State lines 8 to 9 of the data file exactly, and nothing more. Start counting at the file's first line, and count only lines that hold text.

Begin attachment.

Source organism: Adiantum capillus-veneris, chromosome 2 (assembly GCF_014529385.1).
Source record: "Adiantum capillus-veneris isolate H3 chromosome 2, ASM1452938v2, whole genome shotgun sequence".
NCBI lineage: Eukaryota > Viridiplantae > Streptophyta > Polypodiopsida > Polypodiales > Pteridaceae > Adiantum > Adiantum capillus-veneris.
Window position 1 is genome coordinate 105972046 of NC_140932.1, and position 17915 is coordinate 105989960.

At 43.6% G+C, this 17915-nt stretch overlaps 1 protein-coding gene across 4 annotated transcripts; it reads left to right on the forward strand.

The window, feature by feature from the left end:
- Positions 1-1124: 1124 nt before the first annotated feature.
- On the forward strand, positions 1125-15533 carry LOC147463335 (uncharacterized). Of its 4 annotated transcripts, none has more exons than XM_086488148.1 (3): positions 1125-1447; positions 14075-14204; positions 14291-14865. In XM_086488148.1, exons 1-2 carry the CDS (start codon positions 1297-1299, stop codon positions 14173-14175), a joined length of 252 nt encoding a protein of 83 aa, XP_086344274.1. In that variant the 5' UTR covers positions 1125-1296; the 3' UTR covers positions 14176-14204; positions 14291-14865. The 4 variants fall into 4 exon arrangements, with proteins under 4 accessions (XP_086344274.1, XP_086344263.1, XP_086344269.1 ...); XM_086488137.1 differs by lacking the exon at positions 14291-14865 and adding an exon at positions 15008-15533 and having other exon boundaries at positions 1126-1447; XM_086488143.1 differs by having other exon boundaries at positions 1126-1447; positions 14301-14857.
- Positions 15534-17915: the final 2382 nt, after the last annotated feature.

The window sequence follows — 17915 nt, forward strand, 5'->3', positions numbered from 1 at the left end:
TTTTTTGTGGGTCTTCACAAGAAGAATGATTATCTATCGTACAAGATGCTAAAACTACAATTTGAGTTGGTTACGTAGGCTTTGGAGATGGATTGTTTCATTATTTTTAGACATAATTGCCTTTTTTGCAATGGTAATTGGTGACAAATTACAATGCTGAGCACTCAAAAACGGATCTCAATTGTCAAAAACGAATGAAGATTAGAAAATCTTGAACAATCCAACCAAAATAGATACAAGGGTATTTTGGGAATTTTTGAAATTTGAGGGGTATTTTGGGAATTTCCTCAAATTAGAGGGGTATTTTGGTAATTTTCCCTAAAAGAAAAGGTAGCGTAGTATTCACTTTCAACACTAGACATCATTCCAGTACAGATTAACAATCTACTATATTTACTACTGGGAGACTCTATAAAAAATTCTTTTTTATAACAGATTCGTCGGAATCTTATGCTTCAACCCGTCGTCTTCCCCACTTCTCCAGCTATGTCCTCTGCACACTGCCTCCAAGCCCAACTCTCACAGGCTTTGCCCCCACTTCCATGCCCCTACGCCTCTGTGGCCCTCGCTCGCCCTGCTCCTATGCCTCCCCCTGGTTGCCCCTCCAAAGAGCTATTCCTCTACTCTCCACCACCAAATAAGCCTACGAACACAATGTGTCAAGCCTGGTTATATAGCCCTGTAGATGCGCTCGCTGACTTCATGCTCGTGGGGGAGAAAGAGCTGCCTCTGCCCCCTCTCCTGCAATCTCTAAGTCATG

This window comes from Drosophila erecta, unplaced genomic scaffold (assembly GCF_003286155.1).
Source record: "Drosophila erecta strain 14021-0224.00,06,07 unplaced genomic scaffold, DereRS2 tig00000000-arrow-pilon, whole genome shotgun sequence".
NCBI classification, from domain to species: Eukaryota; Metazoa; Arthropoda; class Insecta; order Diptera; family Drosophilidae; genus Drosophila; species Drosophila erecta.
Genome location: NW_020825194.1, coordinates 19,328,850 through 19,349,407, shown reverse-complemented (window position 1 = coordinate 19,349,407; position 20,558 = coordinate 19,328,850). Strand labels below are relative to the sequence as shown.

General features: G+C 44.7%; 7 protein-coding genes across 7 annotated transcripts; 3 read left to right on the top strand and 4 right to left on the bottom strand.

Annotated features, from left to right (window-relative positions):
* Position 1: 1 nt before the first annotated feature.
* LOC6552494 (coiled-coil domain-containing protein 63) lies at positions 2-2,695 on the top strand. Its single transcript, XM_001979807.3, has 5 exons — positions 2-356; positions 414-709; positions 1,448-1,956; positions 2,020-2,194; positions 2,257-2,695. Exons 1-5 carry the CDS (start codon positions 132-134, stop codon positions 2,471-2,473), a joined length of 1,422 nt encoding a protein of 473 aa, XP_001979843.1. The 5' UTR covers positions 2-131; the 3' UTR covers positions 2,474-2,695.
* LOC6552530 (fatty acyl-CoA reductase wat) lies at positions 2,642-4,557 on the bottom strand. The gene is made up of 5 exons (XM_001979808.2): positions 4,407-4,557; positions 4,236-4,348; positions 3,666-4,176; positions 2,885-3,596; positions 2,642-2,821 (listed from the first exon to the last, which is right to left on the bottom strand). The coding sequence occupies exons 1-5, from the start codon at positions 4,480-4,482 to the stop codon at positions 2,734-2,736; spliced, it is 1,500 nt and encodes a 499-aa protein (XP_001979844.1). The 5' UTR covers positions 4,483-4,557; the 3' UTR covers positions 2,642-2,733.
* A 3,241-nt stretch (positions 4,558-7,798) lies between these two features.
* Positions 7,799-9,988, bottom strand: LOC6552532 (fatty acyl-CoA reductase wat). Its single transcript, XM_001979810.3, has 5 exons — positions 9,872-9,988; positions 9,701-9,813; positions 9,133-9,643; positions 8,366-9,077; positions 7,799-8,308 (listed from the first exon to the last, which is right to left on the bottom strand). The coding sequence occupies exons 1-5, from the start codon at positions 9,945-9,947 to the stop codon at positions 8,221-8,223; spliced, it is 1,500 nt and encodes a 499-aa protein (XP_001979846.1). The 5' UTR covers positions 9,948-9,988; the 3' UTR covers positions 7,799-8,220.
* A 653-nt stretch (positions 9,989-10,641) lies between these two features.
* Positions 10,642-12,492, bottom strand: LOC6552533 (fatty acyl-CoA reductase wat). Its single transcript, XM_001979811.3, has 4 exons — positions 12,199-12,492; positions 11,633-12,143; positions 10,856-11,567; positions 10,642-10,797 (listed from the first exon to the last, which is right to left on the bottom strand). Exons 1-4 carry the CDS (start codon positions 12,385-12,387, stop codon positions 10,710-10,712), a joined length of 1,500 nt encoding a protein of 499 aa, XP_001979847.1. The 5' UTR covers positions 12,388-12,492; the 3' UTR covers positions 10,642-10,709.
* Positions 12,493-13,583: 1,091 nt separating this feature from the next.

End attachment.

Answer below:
- On the forward strand, positions 1125-15533 carry LOC147463335 (uncharacterized). Of its 4 annotated transcripts, none has more exons than XM_086488148.1 (3): positions 1125-1447; positions 14075-14204; positions 14291-14865. In XM_086488148.1, exons 1-2 carry the CDS (start codon positions 1297-1299, stop codon positions 14173-14175), a joined length of 252 nt encoding a protein of 83 aa, XP_086344274.1. In that variant the 5' UTR covers positions 1125-1296; the 3' UTR covers positions 14176-14204; positions 14291-14865. The 4 variants fall into 4 exon arrangements, with proteins under 4 accessions (XP_086344274.1, XP_086344263.1, XP_086344269.1 ...); XM_086488137.1 differs by lacking the exon at positions 14291-14865 and adding an exon at positions 15008-15533 and having other exon boundaries at positions 1126-1447; XM_086488143.1 differs by having other exon boundaries at positions 1126-1447; positions 14301-14857.
- Positions 15534-17915: the final 2382 nt, after the last annotated feature.